Test two: what were the witnesses’ incentives? They didn’t get much by sticking to their claims, except for persecution due to their testimony. Peter was crucified, John was reportedly thrown in boiling oil, and many were imprisoned, beaten, and defamed. Suffice to say, the incentives were aligned to not preach about a resurrection...and yet they did. So far we’ve established that they were in a position to know the truth and that what they believed to be the truth was taken very seriously and defended at great cost.

Test three: Were they biased? Sure! They had all kinds of biases, as we all do. The real question is whether or not their biases would distort the truth enough to invalidate their testimony. In this case, I believe the answer is no.

The apostle Thomas is an excellent example of my point. Being an apostle, he clearly had biases favoring him to belief in Christ’s prophesied resurrection. However, Thomas holds a high standard of evidence. He wanted to see Christ’s wounds and put his own hands in the nail holes to confirm it was really Jesus. Later, he gets the chance to do exactly this. It appears that if he held biases that were in favor of Christ’s resurrection, these proved true and non-distortionary. If however the biases were false, they were clearly overwhelmed by the evidence that stood before him.

In all of Scripture, Paul must be the most biased against the resurrection. He was actively hunting down and killing Christians and yet he, too, has a physical, literal, encounter with the risen Christ that converts him to Christianity. Comparing Thomas and Paul, we observe two extreme sources: one is pro-Jesus and the other is against Him. However, when both are given the epistemic vantage point to know whether the resurrection happened, both reach the same conclusion- despite their radically different biases and despite the enormous personal cost they both must pay.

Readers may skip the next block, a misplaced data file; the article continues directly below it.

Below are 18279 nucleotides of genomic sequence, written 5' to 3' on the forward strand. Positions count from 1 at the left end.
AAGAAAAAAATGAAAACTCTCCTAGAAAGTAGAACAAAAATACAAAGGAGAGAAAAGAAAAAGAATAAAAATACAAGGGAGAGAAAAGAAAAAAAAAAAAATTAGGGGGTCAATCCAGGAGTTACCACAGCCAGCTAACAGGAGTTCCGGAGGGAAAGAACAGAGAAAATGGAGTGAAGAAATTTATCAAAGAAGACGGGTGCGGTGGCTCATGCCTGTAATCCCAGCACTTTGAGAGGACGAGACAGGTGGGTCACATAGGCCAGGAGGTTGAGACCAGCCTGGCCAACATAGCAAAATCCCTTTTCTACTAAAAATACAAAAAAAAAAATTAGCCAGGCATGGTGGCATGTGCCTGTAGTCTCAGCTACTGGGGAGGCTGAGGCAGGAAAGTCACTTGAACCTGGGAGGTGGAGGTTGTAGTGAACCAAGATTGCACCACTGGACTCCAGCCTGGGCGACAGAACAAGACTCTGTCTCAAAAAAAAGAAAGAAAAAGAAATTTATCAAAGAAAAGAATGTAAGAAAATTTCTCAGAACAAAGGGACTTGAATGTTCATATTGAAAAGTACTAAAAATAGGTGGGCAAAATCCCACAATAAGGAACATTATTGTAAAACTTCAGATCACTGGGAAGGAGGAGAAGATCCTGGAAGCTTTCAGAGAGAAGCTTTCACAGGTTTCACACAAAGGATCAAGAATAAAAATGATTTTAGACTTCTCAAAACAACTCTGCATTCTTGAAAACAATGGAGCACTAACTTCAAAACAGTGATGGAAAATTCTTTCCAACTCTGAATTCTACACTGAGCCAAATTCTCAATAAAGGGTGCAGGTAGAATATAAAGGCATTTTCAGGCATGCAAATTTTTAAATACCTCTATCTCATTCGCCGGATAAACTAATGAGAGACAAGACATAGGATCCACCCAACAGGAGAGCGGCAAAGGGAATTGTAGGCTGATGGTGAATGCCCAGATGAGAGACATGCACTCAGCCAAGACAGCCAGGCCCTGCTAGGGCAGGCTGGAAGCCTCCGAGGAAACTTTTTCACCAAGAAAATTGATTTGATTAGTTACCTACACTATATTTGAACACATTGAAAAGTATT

Despite these biases, there are shared facts among those who had the epistemic vantage point to witness those facts. Secular, Christian, and Jewish sources all agree on the death of Jesus, the empty tomb, the missing body, and the rise of Christianity in which hundreds of people claim they saw Him resurrected.

But wait a minute, we have another problem. How did this and other information about Jesus ever reach us? It seems it was passed down either orally or in written form over thousands of years. How could the message possibly have stayed intact? So begins the next section.

Transferring Testimony: What does the Church have to do with blockchain technology?

Blockchain technology uses a distributed ledger to verify the authenticity of transactions. In brief, if a transaction is disputed, two questions are asked. First, where does the information originate? Second, does this piece of information match everyone else’s records?

The first authentication question looks vertically by going back to the original trusted source. The second moves horizontally by surveying other trusted sources for continuity. With these methods, an error can be traced down in the same way a genetic mutation could be traced to an individual organism. Currently, this is the height of verification technology. However, the process is hardly new. Contrast this with the writings of Tertullian in 200 AD: